In general though, during office hours, meetings with people who are not your direct colleagues and where you might have some agreed leeway, and most espeicalyl with clients, you need to maintain office levels of little background noise / distraction / random kids / TVs etc

Why are you workig with your kid in the room and not on a headset if you know your colleagues are a bit random?

Why didn't you up sticks and go into a different room and shut the door as soon as they started going on at you?

Toolonguntilthenextholiday Wed 27-Feb-19 19:58:40

I get it that my children are my responsibility - I have worked from home before and never had the issue that I was uncomfortable with how people behaved towards me on calls. It’s the first time that it now strikes me as making me uncomfortable and unhappy.

Conniedescending Wed 27-Feb-19 19:58:58

Just get a headset - I use Skype all the time and use a headset so people can only hear me

I do t consider the people being invited until my home!

Sounds like someone was offloading tbh - v normal at work

WeeDangerousSpike Wed 27-Feb-19 19:59:29

Does Skype have the facility to record? I've never used it, so don't know.

If colleagues really are being that unprofessional then proof to take to HR would be your friend!

NothingOnTellyAgain Wed 27-Feb-19 20:00:05

You need a headset.

Job done.

If your colleagues are out of order that's a different issue > to have a word / HR

Conniedescending Wed 27-Feb-19 20:01:42

Think it's unprofessional for your children to be hearing work conversations some of which are likely to be confidential or sensitive - do the people unspeakable with know they are speaking on a speaker phone? I expect colleagues to respect my privacy as well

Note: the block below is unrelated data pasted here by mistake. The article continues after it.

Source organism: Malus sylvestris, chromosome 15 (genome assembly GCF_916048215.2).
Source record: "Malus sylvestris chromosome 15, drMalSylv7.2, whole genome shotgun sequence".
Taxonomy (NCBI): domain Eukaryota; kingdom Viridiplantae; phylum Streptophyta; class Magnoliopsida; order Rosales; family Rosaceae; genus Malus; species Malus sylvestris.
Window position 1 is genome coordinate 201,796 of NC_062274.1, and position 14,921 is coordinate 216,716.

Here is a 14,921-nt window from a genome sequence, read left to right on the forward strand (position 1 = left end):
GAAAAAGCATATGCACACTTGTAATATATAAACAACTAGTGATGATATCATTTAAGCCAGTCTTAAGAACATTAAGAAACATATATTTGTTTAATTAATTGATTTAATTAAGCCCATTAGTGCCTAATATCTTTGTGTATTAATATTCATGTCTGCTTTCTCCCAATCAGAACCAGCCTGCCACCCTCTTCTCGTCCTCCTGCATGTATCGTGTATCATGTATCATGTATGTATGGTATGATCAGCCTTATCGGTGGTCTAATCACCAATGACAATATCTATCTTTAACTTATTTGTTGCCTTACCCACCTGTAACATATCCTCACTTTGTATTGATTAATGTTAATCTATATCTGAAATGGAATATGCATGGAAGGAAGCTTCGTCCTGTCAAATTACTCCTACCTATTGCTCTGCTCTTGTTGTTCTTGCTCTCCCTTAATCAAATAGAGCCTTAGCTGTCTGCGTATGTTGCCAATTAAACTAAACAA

Toolonguntilthenextholiday Wed 27-Feb-19 20:04:24

Agreed I have to use a headset. I am on a different floor at the other end of the house anyway. My DC was coming upstairs to briefly say hello after school - which is completely acceptable and they know I am working and they don’t stay - they just come in for 2 minutes. They had to listen to an abusive tirade that was launched on me. Basically a very sexist tirade interspersed with personal attacks. I am a woman and therefore I should not stick up for myself and do as I am told. I should behave more like a woman.

AnchorDownDeepBreath Wed 27-Feb-19 20:07:37

That doesn't sound like a remote worker problem be it doesn't sound like you need to ask them to be respectful of your home... it sounds like you need to make a complaint.

Purpleartichoke Wed 27-Feb-19 20:07:51

Your colleague should not be acting that way. Take it up with Hr, but do not mention your children, they are irrelevant.

-Signed someone who also works from home exclusively.

HunterHearstHelmsley Wed 27-Feb-19 20:08:03